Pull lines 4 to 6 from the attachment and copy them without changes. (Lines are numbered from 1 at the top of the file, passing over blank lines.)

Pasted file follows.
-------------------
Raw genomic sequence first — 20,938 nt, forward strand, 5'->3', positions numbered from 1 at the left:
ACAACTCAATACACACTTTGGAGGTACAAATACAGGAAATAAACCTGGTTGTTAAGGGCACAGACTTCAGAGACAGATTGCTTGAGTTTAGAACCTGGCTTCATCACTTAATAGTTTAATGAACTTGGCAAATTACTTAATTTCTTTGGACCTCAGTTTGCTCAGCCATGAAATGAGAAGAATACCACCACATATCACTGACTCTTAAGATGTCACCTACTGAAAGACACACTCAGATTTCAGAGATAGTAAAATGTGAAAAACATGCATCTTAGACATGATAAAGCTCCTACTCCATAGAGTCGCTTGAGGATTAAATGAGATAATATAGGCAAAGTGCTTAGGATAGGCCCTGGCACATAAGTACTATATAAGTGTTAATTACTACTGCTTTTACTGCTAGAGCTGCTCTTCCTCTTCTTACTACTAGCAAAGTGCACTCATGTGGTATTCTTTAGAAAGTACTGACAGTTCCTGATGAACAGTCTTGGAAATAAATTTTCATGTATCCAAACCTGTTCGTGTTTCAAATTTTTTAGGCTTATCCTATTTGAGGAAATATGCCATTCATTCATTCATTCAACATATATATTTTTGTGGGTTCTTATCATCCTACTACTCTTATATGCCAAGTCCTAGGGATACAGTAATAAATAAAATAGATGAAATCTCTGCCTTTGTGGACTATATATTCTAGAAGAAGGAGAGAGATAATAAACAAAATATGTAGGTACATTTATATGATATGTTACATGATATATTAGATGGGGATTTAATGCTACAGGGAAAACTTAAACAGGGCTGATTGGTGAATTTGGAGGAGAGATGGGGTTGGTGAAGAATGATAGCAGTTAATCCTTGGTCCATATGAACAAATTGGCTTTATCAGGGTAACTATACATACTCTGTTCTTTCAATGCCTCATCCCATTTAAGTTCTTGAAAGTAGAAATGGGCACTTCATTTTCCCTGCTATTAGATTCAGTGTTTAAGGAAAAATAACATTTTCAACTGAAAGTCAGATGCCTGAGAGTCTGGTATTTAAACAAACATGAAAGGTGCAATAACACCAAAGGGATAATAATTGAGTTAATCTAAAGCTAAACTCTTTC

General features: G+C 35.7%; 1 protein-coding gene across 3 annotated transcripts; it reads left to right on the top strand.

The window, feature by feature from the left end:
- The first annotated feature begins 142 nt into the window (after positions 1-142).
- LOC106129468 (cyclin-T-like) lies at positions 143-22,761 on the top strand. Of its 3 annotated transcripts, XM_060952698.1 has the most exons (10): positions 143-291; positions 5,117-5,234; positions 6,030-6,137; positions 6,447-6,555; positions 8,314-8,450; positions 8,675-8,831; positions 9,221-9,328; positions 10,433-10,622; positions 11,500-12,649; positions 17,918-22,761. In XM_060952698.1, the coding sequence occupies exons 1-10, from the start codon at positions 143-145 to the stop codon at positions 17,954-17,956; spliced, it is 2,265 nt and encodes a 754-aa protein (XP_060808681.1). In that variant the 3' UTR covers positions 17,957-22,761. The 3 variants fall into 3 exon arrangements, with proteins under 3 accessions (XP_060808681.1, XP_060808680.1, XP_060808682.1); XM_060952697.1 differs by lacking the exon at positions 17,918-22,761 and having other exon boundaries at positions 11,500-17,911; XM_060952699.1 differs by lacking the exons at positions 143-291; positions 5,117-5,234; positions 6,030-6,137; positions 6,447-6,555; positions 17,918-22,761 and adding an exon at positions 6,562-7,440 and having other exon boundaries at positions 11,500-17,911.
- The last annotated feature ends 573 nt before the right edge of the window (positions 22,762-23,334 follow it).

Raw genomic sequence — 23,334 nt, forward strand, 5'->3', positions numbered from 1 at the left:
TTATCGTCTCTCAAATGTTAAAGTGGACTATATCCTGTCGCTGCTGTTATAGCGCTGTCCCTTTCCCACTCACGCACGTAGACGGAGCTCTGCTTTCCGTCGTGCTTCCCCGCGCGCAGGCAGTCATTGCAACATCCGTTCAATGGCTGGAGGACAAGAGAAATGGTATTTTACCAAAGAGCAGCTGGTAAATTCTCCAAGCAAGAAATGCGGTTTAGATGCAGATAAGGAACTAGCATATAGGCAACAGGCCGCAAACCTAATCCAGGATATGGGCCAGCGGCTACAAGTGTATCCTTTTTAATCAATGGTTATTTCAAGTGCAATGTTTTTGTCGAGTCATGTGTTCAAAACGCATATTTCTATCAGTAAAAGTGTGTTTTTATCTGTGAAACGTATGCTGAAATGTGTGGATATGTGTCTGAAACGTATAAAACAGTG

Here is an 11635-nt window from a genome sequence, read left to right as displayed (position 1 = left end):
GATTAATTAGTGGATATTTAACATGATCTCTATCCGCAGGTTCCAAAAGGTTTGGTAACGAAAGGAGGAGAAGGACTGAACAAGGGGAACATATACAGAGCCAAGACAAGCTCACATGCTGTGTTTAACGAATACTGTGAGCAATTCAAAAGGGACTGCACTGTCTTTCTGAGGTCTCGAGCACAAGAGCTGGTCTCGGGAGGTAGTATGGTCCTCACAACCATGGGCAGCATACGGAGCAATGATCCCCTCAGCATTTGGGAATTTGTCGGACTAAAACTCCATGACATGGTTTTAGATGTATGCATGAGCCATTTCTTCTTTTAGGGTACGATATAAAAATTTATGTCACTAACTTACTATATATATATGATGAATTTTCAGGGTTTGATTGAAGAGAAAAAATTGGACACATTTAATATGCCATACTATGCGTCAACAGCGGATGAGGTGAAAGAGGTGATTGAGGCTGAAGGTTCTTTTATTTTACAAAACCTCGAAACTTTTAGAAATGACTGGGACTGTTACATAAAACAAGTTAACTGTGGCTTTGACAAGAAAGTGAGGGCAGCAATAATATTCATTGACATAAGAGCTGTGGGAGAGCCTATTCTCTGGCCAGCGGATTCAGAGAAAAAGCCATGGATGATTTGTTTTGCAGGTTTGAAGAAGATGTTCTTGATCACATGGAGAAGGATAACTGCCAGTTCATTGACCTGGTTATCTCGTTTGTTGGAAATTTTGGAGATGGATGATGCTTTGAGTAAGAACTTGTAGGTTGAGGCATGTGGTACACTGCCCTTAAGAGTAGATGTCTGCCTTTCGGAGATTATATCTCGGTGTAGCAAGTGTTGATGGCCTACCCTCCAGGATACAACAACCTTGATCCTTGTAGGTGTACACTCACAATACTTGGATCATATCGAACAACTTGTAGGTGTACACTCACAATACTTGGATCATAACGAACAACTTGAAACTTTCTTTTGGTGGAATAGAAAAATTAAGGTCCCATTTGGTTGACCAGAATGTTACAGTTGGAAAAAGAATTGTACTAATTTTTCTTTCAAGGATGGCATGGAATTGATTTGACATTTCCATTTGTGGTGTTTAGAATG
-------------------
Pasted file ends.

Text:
The window, feature by feature from the left end:
- The first annotated feature begins 142 nt into the window (after positions 1-142).
- LOC106129468 (cyclin-T-like) lies at positions 143-22,761 on the top strand. Of its 3 annotated transcripts, XM_060952698.1 has the most exons (10): positions 143-291; positions 5,117-5,234; positions 6,030-6,137; positions 6,447-6,555; positions 8,314-8,450; positions 8,675-8,831; positions 9,221-9,328; positions 10,433-10,622; positions 11,500-12,649; positions 17,918-22,761. In XM_060952698.1, the coding sequence occupies exons 1-10, from the start codon at positions 143-145 to the stop codon at positions 17,954-17,956; spliced, it is 2,265 nt and encodes a 754-aa protein (XP_060808681.1). In that variant the 3' UTR covers positions 17,957-22,761. The 3 variants fall into 3 exon arrangements, with proteins under 3 accessions (XP_060808681.1, XP_060808680.1, XP_060808682.1); XM_060952697.1 differs by lacking the exon at positions 17,918-22,761 and having other exon boundaries at positions 11,500-17,911; XM_060952699.1 differs by lacking the exons at positions 143-291; positions 5,117-5,234; positions 6,030-6,137; positions 6,447-6,555; positions 17,918-22,761 and adding an exon at positions 6,562-7,440 and having other exon boundaries at positions 11,500-17,911.